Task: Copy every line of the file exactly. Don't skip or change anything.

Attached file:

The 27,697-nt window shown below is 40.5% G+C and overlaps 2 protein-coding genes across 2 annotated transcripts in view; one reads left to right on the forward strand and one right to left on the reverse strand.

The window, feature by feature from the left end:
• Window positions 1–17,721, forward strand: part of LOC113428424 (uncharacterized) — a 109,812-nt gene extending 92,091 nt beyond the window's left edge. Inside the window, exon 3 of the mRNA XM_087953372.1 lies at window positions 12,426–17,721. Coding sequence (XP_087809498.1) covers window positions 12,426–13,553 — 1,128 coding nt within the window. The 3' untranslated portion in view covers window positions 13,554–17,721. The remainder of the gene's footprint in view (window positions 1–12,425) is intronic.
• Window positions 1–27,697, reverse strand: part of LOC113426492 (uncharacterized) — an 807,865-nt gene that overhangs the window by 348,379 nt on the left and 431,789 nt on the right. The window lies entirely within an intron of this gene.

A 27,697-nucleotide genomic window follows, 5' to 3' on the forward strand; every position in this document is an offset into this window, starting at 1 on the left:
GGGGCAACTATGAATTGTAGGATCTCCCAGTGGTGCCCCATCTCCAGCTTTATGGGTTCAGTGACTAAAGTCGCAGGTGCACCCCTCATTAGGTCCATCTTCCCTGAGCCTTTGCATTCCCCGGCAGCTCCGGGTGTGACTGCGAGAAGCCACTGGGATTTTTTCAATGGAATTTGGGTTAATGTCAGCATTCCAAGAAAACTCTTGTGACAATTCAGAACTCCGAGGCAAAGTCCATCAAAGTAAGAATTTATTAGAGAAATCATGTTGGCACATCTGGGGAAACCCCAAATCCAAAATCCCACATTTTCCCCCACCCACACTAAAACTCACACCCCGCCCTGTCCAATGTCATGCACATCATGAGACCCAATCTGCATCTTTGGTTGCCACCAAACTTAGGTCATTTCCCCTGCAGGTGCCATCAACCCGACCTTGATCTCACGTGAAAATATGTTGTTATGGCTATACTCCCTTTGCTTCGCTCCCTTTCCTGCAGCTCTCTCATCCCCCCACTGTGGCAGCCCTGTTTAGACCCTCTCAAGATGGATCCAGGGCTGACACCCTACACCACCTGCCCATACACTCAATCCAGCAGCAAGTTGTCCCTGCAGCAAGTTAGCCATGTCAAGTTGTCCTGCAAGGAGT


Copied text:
The 27,697-nt window shown below is 40.5% G+C and overlaps 2 protein-coding genes across 2 annotated transcripts in view; one reads left to right on the forward strand and one right to left on the reverse strand.

The window, feature by feature from the left end:
• Window positions 1–17,721, forward strand: part of LOC113428424 (uncharacterized) — a 109,812-nt gene extending 92,091 nt beyond the window's left edge. Inside the window, exon 3 of the mRNA XM_087953372.1 lies at window positions 12,426–17,721. Coding sequence (XP_087809498.1) covers window positions 12,426–13,553 — 1,128 coding nt within the window. The 3' untranslated portion in view covers window positions 13,554–17,721. The remainder of the gene's footprint in view (window positions 1–12,425) is intronic.
• Window positions 1–27,697, reverse strand: part of LOC113426492 (uncharacterized) — an 807,865-nt gene that overhangs the window by 348,379 nt on the left and 431,789 nt on the right. The window lies entirely within an intron of this gene.

A 27,697-nucleotide genomic window follows, 5' to 3' on the forward strand; every position in this document is an offset into this window, starting at 1 on the left:
GGGGCAACTATGAATTGTAGGATCTCCCAGTGGTGCCCCATCTCCAGCTTTATGGGTTCAGTGACTAAAGTCGCAGGTGCACCCCTCATTAGGTCCATCTTCCCTGAGCCTTTGCATTCCCCGGCAGCTCCGGGTGTGACTGCGAGAAGCCACTGGGATTTTTTCAATGGAATTTGGGTTAATGTCAGCATTCCAAGAAAACTCTTGTGACAATTCAGAACTCCGAGGCAAAGTCCATCAAAGTAAGAATTTATTAGAGAAATCATGTTGGCACATCTGGGGAAACCCCAAATCCAAAATCCCACATTTTCCCCCACCCACACTAAAACTCACACCCCGCCCTGTCCAATGTCATGCACATCATGAGACCCAATCTGCATCTTTGGTTGCCACCAAACTTAGGTCATTTCCCCTGCAGGTGCCATCAACCCGACCTTGATCTCACGTGAAAATATGTTGTTATGGCTATACTCCCTTTGCTTCGCTCCCTTTCCTGCAGCTCTCTCATCCCCCCACTGTGGCAGCCCTGTTTAGACCCTCTCAAGATGGATCCAGGGCTGACACCCTACACCACCTGCCCATACACTCAATCCAGCAGCAAGTTGTCCCTGCAGCAAGTTAGCCATGTCAAGTTGTCCTGCAAGGAGT